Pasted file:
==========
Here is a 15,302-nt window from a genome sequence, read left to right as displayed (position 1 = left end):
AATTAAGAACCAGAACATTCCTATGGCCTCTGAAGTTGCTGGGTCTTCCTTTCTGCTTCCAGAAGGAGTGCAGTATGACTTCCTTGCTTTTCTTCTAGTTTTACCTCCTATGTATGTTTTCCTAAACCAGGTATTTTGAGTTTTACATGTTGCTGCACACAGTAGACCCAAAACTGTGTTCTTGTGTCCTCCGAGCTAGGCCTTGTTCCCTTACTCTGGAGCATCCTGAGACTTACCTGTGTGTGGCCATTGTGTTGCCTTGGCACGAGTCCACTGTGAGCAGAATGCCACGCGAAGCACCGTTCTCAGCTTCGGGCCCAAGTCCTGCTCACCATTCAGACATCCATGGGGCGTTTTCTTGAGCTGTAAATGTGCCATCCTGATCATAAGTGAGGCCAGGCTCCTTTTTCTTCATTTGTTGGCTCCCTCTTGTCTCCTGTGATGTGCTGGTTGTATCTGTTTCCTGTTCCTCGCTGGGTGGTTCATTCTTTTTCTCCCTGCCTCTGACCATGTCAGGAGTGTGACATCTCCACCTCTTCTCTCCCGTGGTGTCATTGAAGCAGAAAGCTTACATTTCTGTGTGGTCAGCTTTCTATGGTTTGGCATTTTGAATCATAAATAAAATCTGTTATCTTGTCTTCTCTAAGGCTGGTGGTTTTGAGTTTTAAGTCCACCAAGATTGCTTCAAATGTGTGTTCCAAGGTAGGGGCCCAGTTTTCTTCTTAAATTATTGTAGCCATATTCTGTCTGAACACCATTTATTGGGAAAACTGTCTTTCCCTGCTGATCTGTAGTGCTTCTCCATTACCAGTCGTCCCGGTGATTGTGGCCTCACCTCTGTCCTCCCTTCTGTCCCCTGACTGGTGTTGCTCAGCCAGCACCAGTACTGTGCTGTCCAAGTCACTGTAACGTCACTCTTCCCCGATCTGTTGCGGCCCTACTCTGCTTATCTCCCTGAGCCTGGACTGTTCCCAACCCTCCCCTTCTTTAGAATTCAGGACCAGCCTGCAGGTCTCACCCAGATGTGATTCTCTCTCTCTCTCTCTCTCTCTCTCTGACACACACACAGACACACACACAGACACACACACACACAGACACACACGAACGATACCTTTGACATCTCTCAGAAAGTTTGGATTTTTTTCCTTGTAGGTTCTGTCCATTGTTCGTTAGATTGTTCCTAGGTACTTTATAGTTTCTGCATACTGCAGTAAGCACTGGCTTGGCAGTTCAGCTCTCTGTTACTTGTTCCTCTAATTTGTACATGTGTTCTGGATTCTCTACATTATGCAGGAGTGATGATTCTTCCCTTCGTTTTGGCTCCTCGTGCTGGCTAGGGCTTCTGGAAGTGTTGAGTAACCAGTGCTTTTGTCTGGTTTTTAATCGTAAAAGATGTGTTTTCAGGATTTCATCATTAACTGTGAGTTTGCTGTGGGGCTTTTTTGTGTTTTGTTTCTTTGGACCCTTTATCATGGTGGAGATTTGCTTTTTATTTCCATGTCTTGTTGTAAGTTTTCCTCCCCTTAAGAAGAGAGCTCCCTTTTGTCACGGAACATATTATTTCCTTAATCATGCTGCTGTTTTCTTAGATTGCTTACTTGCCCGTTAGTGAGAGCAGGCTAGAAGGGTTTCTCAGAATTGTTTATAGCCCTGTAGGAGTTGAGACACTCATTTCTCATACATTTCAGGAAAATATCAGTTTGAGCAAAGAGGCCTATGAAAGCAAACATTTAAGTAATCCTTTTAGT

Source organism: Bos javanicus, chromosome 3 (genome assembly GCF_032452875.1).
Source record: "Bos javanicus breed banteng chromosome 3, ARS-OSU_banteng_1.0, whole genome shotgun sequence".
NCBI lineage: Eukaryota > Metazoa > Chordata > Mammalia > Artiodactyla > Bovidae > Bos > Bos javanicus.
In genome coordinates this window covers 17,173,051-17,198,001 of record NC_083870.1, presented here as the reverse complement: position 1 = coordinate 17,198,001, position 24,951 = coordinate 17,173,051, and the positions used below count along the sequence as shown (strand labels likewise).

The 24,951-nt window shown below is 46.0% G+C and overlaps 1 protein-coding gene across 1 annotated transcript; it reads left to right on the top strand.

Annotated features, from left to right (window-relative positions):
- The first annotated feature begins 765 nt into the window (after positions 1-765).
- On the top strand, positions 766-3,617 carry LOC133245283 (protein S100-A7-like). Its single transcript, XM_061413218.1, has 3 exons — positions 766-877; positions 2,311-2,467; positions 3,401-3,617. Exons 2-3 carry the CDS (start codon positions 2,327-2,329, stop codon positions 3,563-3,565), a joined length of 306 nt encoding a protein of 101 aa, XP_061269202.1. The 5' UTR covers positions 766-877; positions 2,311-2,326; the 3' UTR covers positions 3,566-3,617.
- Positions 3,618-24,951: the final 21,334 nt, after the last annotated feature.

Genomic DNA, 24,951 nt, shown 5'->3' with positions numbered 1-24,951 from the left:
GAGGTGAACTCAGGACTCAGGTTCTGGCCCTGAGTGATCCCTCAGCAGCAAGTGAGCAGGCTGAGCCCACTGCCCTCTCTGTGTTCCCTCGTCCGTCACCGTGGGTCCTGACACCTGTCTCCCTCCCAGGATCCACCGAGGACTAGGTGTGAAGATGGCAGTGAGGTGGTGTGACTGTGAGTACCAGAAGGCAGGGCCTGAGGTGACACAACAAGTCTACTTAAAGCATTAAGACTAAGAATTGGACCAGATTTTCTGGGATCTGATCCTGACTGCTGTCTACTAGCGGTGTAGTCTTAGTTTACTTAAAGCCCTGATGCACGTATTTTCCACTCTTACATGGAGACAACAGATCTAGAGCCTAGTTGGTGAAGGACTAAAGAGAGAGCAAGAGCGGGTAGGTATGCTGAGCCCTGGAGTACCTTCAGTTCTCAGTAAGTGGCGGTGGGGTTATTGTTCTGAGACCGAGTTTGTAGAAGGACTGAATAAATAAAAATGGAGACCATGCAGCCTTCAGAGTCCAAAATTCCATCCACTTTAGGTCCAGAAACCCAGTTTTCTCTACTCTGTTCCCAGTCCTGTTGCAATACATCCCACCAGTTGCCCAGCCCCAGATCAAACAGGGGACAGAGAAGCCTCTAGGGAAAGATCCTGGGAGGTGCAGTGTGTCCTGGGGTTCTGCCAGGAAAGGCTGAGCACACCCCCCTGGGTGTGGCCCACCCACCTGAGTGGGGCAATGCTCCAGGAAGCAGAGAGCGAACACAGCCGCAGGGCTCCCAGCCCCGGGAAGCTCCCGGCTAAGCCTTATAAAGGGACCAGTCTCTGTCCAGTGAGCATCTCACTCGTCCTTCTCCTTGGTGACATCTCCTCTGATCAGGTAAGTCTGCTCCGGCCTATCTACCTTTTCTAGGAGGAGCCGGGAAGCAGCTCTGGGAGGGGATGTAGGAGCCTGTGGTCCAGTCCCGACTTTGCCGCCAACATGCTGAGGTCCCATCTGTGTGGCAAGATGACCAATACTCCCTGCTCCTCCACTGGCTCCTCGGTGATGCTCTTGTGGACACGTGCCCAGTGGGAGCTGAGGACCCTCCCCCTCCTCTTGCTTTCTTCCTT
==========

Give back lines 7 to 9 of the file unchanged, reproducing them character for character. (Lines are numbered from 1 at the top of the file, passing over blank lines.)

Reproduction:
The 24,951-nt window shown below is 46.0% G+C and overlaps 1 protein-coding gene across 1 annotated transcript; it reads left to right on the top strand.

Annotated features, from left to right (window-relative positions):
- The first annotated feature begins 765 nt into the window (after positions 1-765).